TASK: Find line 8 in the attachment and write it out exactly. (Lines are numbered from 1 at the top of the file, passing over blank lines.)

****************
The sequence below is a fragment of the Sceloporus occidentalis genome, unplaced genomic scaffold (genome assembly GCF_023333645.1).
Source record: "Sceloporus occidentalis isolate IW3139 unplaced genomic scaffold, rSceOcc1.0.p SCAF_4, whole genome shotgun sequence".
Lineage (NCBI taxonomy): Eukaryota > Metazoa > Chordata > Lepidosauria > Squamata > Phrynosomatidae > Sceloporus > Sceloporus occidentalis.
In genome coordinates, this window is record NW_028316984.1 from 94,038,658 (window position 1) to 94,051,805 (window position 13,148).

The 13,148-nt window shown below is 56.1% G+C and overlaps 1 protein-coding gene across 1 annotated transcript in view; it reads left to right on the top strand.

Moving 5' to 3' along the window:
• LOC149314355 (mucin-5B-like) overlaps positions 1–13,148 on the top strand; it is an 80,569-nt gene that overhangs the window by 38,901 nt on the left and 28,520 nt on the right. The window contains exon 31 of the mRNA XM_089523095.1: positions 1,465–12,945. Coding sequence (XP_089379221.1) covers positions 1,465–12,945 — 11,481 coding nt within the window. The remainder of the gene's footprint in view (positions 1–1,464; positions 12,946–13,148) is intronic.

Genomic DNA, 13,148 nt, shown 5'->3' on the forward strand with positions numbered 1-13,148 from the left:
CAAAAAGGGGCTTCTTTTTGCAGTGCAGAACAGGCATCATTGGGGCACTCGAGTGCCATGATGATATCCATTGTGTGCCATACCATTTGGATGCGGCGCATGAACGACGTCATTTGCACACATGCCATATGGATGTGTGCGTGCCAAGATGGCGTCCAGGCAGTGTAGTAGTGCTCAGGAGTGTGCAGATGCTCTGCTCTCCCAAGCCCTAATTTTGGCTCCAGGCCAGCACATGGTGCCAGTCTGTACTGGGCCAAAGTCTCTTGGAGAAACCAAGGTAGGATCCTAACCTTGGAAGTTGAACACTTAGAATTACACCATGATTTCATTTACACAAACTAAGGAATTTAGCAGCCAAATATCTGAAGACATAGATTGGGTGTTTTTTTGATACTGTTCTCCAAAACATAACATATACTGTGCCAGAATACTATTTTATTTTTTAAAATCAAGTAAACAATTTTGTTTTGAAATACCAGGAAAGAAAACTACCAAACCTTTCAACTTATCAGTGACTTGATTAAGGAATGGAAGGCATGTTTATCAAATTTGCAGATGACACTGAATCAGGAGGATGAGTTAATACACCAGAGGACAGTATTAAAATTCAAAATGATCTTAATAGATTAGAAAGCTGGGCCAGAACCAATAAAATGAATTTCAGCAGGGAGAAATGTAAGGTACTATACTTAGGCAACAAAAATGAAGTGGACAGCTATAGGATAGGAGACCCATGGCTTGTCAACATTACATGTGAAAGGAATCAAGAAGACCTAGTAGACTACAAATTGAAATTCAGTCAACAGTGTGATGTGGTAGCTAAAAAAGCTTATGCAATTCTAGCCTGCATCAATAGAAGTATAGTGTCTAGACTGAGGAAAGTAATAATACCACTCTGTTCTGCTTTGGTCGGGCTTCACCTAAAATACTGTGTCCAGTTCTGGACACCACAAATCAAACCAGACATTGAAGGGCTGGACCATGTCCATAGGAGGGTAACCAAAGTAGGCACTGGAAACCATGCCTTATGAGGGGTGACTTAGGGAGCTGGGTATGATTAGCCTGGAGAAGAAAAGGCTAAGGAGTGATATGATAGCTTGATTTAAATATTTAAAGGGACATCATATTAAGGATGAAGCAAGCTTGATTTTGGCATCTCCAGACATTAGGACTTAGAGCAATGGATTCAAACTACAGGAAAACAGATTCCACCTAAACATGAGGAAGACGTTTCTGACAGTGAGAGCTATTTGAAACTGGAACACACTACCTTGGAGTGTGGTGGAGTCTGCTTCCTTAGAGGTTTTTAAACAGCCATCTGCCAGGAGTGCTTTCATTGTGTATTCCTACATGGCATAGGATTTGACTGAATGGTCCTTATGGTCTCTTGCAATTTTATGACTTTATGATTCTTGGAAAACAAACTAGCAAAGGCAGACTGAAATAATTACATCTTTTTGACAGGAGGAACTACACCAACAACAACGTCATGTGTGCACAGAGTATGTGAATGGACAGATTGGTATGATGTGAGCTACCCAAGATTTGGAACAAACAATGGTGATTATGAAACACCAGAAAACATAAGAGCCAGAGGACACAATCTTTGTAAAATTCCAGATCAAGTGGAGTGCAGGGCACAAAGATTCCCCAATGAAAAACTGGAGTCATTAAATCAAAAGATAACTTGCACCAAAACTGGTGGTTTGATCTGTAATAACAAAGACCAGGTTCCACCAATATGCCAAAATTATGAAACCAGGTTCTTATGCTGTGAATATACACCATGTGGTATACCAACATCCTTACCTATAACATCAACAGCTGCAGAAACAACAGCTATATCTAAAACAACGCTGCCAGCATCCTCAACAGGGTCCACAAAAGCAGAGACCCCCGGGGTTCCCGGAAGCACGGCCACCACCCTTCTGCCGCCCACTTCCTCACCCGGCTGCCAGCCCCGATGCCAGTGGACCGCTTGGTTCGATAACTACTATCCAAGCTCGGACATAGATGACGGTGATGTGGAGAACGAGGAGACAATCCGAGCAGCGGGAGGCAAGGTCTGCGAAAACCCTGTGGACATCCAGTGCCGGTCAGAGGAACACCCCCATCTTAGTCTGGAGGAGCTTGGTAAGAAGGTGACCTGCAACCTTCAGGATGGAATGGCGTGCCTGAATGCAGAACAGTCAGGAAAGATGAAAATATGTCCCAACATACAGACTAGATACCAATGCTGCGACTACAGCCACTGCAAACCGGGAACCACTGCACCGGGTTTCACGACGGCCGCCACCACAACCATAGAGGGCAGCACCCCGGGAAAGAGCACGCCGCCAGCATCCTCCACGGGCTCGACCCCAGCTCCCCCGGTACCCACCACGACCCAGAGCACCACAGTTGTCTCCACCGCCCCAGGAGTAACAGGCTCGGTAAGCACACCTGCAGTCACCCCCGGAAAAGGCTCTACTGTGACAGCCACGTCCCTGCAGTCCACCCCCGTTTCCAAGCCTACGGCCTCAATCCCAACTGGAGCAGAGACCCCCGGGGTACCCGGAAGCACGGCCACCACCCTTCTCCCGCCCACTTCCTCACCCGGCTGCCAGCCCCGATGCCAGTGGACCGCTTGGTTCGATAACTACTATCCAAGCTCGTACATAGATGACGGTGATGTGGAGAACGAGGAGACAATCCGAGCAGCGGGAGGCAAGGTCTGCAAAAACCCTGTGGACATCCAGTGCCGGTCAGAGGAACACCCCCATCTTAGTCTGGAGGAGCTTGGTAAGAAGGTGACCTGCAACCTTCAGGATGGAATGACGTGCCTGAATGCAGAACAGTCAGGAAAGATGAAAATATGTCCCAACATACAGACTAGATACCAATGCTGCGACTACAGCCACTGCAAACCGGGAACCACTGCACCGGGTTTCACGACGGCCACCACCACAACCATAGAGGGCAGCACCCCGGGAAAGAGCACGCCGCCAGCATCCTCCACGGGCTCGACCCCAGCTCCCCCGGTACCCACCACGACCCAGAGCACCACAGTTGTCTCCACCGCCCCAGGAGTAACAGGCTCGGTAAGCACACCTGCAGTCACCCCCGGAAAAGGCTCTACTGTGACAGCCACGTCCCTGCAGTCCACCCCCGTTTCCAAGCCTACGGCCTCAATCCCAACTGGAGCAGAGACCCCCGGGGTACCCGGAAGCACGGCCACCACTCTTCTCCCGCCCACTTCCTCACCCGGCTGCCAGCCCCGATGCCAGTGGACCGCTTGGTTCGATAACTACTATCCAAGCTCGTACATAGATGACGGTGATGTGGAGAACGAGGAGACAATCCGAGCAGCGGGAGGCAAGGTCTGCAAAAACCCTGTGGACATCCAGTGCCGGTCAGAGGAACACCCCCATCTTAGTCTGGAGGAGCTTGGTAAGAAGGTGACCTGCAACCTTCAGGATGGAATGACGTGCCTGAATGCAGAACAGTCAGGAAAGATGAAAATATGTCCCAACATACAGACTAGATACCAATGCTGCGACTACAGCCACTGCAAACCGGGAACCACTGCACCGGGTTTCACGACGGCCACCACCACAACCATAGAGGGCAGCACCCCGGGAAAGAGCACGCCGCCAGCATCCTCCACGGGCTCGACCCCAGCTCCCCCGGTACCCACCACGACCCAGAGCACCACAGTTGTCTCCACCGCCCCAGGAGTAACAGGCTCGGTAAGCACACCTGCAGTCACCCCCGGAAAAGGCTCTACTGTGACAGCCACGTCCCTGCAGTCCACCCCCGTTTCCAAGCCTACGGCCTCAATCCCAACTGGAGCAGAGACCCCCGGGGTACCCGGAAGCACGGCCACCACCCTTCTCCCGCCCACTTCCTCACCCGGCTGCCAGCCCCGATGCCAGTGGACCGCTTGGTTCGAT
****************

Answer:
Genomic DNA, 13,148 nt, shown 5'->3' on the forward strand with positions numbered 1-13,148 from the left: